- Fuel Injectors
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Internal combustion engines, known as carburetors, used to run on blended fuel and air during the 80’s and 90’s. They have been replaced, though, by the fuel injection system that pumps fuel under high pressure so as to run into internal combustion engines.
Diesel engines initiate ignition, thus burn the fuel by utilizing the injected compression’s heat into the combustion chamber, while both gas and petrol engines use a spark plug so as to ignite the pre-mentioned mixture of fuel and air. The high compression ratio of diesel engines is held responsible for their exceeding thermal efficiency, when compared to either external or internal combustion.
Once air enters the diesel engine’s combustion chamber, it is compressed in high compression ratio the size of 15:1-22:1, releases pressure the size of 40 bars (while petrol engines produce up to 14bars) and heats the air to 1,022oF in a pre-chamber or a piston. At the highest level of the compression stroke, inside the combustion chamber, the compressed air gets injected by fuel. Then, the fuel is broken down to small drops that get evenly distributed, via a fuel injector. Those small drops get their surfaces vaporized by the compressed heat and start a series of vaporization and ignition until they are completely burnt in the combustion chamber.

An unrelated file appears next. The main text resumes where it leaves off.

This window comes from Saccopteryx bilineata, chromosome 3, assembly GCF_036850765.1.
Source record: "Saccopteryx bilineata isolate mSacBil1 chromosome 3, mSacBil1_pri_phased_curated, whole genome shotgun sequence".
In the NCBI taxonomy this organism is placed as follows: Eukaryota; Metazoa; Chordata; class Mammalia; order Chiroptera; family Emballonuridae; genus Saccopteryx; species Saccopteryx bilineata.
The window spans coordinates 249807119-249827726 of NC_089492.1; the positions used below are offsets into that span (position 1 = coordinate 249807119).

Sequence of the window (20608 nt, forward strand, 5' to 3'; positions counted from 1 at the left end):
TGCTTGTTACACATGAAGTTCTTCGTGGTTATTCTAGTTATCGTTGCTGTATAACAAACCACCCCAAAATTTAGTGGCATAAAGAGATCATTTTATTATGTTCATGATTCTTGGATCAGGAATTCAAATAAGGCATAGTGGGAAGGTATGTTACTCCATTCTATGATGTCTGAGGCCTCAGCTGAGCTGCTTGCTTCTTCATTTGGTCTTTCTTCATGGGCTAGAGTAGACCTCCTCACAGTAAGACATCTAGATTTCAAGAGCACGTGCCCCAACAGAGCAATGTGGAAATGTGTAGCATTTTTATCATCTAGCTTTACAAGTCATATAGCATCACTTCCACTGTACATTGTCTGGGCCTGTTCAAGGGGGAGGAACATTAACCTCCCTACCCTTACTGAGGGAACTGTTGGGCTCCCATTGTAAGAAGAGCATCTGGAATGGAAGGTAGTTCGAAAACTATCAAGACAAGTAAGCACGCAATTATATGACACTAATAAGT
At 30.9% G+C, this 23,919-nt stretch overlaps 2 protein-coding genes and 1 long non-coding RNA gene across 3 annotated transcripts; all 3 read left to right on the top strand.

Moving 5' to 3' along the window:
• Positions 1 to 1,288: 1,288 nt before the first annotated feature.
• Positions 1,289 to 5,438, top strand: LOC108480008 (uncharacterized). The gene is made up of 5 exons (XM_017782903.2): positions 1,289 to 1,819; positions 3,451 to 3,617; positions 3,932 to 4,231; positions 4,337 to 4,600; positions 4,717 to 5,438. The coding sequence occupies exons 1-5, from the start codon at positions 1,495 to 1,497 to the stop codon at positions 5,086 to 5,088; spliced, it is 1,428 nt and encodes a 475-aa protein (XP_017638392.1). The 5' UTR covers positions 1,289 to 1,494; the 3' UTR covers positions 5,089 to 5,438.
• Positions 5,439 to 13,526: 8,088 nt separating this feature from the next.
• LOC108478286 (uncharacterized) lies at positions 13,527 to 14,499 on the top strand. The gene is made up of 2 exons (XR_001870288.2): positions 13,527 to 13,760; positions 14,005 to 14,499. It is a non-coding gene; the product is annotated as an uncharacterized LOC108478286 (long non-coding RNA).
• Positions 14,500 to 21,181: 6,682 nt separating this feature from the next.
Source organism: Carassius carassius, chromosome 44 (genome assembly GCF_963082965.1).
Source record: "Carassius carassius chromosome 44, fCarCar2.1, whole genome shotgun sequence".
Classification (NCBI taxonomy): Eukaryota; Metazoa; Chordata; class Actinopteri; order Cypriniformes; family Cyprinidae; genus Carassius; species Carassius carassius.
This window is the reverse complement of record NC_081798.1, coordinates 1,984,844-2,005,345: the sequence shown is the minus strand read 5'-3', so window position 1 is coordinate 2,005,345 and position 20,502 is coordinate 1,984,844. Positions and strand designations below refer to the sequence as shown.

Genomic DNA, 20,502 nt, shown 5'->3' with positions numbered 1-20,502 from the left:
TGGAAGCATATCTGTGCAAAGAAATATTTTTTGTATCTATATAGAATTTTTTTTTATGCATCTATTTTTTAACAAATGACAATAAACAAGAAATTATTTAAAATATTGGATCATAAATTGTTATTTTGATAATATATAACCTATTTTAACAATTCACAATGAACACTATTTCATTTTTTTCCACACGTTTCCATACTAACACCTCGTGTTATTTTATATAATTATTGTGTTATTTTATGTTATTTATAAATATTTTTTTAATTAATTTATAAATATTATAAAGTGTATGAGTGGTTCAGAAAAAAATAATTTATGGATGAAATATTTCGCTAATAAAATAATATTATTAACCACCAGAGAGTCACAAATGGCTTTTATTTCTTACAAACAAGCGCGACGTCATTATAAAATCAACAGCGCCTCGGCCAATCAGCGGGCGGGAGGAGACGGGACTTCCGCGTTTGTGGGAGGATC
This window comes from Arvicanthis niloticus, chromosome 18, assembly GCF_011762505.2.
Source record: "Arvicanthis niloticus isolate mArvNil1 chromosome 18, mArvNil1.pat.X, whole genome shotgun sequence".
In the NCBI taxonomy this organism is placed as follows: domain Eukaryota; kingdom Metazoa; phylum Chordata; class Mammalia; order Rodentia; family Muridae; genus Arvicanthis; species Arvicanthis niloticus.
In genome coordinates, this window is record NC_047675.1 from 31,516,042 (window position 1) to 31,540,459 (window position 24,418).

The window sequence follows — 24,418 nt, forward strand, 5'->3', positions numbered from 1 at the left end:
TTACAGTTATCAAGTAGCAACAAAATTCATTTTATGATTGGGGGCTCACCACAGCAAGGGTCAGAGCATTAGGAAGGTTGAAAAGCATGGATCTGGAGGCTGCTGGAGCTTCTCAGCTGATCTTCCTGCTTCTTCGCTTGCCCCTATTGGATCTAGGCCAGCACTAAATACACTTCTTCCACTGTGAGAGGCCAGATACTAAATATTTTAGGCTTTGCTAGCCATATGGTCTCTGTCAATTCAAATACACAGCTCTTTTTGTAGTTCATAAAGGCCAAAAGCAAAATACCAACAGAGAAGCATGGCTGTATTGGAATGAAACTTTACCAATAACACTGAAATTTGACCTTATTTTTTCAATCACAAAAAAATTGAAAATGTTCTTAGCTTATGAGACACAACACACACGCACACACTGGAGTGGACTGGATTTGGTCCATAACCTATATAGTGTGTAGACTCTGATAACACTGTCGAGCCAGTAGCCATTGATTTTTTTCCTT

The typical diesel sound that feels like a knock is due to the delay of the beginning of the vaporization process during ignition, which happens as vapors reach the temperatures of the ignition and result to pressure increase above the piston, which is then driven in a downward position to supply the ABS system with power.
When compression is made in high levels, combustion happens and there is no need to be separate ignition system. Similarly, the engine’s efficiency is increased due to upper levels of compression ratio.
Compression ratios are high because pre-ignition is prevented as air and fuel are not compressed in diesel engines since only air is compressed and fuel enters the cylinder just before TDC.
High levels of fuel pressure are reached due to mechanical pumps and then non-compressed air injectors, which are activated when pressure is applied on them, deliver the fuel to the combustion chamber. The rate that fuel is delivered is controlled by electronic or mechanical governors.
One can find either a 4-stroke or 2-stroke version of a diesel engine. However, modifying an EFI engine can be done by taking the duty-cycle and injectors’ pulse duration (controlled by the ECU) into close consideration.